One of the four launchers we’ve prototyped includes the 8-inch Skyway wheels from the KOP. They worked pretty well, but the notable thing is that at high RPMs the wide plastic spokes move a LOT of air. The drag from the spokes is dramatic. We are now looking into covering the spokes with a lightweight layer of something (I suggested either mylar or duct tape) to keep them from acting like cooling fans. One mentor’s primitive guesstimation is that the aerodynamic drag might be costing us a 10% loss in RPM.
Just something else to think about…
sounds like a good idea. If I remember correctly, duct tape is still not allowed on bots.
thin lexan or another plastic may work well. You may need to heat it to get it into the proper shape, though. If you have the ability to do so, making the cover out of carbon fiber/fiberglass would be pretty nice looking(you can buy this in non-hardened sheets and use a resin or epoxy to harden it over a mold I believe)
The main thing you need to make sure happens is that there is a good seal and that the cover piece is smooth. Assuming it’s legal, shoe-goo is a good gap filler and adhesive(though I’d suggest bolts for anything spinning at high rpms)
Using epoxy and fiberglass is a good idea. It turns out that another hobby of mine is building boats so I have a bunch of 6-ounce woven cloth and the appropriate epoxy, too. The hubs look and feel like a plastic that won’t be epoxy friendly so we will probably have to attach the new “hub caps” with mechanical fasteners of some kind. Once they are drilled and slid over the shaft they won’t go anywhere dangerous even if they come loose.
I see them painted in spiral patterns…
We have made the same observation and know we have to reduce the drag, but haven’t given it much thought yet. Thanks for the thread! I had envisioned something light like the mylar previously mentioned, bolted on. We would rather keep the mass as low as possible.
Why not get a sheet of hard foam from Home depot and glue on there? Unless you need the mass.
You could cover the entire hub of the wheel.
In effect turning this…
Dude, you write:
"at high RPMs the wide plastic spokes move a LOT of air. The drag from the spokes is dramatic. "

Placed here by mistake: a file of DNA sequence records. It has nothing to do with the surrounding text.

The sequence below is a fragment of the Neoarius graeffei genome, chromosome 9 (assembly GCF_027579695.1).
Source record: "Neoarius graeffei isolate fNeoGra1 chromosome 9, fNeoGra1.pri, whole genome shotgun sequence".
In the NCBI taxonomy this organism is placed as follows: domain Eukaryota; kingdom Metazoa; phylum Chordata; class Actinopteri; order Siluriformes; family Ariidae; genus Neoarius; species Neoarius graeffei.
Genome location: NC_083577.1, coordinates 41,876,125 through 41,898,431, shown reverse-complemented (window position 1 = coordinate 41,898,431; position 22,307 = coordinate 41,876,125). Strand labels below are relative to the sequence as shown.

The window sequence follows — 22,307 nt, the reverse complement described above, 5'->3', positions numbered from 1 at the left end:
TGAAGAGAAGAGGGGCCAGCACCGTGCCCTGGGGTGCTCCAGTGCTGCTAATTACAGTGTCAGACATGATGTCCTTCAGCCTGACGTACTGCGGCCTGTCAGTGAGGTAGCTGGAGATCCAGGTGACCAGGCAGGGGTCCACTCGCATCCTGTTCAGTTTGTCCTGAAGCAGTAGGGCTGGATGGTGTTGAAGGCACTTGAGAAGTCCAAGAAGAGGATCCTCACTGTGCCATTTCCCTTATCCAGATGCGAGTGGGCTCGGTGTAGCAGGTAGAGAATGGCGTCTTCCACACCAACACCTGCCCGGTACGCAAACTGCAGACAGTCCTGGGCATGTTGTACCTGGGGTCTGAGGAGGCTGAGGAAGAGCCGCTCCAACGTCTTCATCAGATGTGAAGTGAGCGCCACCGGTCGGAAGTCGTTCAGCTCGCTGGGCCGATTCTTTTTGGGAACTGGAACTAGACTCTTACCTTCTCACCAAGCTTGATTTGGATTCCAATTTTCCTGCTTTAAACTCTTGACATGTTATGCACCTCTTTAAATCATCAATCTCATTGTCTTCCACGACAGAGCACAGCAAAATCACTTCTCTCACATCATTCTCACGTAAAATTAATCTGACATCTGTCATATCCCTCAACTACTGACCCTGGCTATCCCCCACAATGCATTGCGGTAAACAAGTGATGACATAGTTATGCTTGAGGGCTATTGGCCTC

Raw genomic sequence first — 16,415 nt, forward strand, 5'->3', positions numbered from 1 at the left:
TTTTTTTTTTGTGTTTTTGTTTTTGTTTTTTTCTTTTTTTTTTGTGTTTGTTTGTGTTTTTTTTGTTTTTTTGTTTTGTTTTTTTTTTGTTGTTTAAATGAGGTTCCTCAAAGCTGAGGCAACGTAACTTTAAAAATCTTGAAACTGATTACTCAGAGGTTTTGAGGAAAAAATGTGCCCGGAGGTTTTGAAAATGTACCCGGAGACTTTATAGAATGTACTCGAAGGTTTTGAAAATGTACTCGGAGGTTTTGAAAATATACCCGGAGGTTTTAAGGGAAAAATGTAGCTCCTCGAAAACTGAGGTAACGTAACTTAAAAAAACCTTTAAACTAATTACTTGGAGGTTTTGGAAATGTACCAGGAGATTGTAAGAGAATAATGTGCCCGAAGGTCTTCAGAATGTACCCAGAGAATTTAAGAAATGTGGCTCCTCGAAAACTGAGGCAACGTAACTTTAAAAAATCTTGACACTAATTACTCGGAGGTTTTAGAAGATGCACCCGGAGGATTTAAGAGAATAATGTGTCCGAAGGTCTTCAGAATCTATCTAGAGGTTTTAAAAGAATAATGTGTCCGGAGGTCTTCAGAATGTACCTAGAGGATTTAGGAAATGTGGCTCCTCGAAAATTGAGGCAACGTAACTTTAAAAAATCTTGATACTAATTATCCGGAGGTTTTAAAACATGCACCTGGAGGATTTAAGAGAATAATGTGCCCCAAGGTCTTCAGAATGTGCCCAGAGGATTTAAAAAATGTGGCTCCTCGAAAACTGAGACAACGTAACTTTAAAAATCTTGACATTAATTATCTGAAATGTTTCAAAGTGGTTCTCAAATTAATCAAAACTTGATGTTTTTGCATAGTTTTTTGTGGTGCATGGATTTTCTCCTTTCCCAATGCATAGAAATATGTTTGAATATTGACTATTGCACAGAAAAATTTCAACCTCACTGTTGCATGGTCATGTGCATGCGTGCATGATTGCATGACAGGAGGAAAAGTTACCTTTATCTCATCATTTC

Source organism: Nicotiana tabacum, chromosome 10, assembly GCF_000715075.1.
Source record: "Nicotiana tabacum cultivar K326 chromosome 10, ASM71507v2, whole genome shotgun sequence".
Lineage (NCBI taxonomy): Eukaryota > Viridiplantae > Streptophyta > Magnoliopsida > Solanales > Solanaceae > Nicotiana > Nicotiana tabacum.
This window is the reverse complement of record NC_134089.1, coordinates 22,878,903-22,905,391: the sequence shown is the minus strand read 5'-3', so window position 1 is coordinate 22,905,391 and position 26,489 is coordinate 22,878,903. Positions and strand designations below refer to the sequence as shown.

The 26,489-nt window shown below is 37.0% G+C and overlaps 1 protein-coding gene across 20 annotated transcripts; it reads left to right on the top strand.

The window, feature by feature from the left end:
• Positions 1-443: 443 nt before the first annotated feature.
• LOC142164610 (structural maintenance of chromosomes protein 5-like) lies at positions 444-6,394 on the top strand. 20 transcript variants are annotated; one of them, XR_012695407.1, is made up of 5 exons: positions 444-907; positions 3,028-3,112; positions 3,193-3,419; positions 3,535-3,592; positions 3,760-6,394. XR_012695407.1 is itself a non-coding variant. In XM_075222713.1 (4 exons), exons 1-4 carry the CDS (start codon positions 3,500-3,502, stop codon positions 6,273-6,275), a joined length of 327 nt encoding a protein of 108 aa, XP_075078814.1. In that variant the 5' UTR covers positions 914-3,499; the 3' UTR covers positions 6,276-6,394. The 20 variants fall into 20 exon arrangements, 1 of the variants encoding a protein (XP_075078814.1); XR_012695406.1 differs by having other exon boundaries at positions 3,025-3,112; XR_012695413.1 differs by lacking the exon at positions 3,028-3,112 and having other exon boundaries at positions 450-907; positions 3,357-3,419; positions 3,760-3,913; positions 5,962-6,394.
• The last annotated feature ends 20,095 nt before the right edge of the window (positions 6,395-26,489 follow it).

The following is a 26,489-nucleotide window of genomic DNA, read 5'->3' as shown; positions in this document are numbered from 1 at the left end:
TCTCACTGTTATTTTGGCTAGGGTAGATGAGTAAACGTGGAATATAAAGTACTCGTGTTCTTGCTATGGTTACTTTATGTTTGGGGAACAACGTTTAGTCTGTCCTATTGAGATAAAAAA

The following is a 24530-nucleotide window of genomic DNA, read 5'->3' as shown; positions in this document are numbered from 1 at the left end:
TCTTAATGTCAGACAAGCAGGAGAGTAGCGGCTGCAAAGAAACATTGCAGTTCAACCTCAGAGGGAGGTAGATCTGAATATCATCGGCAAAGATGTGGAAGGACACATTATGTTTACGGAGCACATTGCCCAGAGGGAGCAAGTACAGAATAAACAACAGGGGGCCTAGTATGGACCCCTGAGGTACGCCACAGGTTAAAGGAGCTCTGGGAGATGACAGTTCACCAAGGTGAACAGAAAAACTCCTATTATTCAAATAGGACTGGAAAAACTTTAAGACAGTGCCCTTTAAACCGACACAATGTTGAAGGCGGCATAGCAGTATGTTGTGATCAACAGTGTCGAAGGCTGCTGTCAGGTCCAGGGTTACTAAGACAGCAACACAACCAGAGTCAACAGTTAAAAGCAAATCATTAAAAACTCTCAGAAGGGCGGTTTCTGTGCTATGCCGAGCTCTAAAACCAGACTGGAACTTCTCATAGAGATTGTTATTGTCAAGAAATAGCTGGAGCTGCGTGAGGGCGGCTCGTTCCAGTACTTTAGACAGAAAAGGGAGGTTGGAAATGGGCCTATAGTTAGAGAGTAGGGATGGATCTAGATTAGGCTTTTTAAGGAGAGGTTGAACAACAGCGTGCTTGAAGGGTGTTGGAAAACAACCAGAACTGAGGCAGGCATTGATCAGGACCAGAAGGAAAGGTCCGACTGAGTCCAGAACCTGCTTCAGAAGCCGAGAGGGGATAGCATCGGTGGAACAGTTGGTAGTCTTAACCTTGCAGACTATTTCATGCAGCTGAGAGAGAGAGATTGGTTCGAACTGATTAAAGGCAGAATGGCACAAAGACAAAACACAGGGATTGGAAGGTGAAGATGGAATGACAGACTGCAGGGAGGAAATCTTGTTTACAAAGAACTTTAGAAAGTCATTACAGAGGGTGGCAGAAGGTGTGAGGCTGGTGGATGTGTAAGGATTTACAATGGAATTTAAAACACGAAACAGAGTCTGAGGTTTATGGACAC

If you carefully use a dremel or router or other abrasive machine you can shape the spoke without compromising the material.
As with any composite, an error in re-machining can be catasprophic. Be very careful and watch for stress-witnesses.
BMX racers have known for years that Skyway wheels can take abuse. Just sayin’.
depending on how fast they are spinning im seeing REALLY REALLY thin spiral lines
and if you’re doing a DD then a bit of directed airflow to the motor to keep it cool will help in efficiency too.
We recently hooked up a rough and tumble prototype using these wheels coupled directly to a small CIM motor and also noticed what appears to be a significant current draw by the motor as a result of air drag.
We measured a draw of 27A with the wheels spinning under no load other than air resistance and friction and I figured that to mean there’s about 1 lbf applied against the shaft or so. When passing a ball through the shooter, the current jumped a bit to 30A, suggesting an additional load of about .25 lbf. We intend to shield the spokes, of course, and also understand that the prototype rattles a lot and is not as efficient as it could be – in fact, a quick test of the system before it was statically mounted produced a current draw of 66A!
All of that said, are these data in the same ballpark as anyone else? I’ve been using these numbers as a benchmark to determine my final gearing using a different motor and am getting expected results far different from what I see most teams implementing. I’m ignoring losses to ball spin at the moment, but it seems like that may account for as much as 45% of the energy put into the balls and that just doesn’t seem right to me.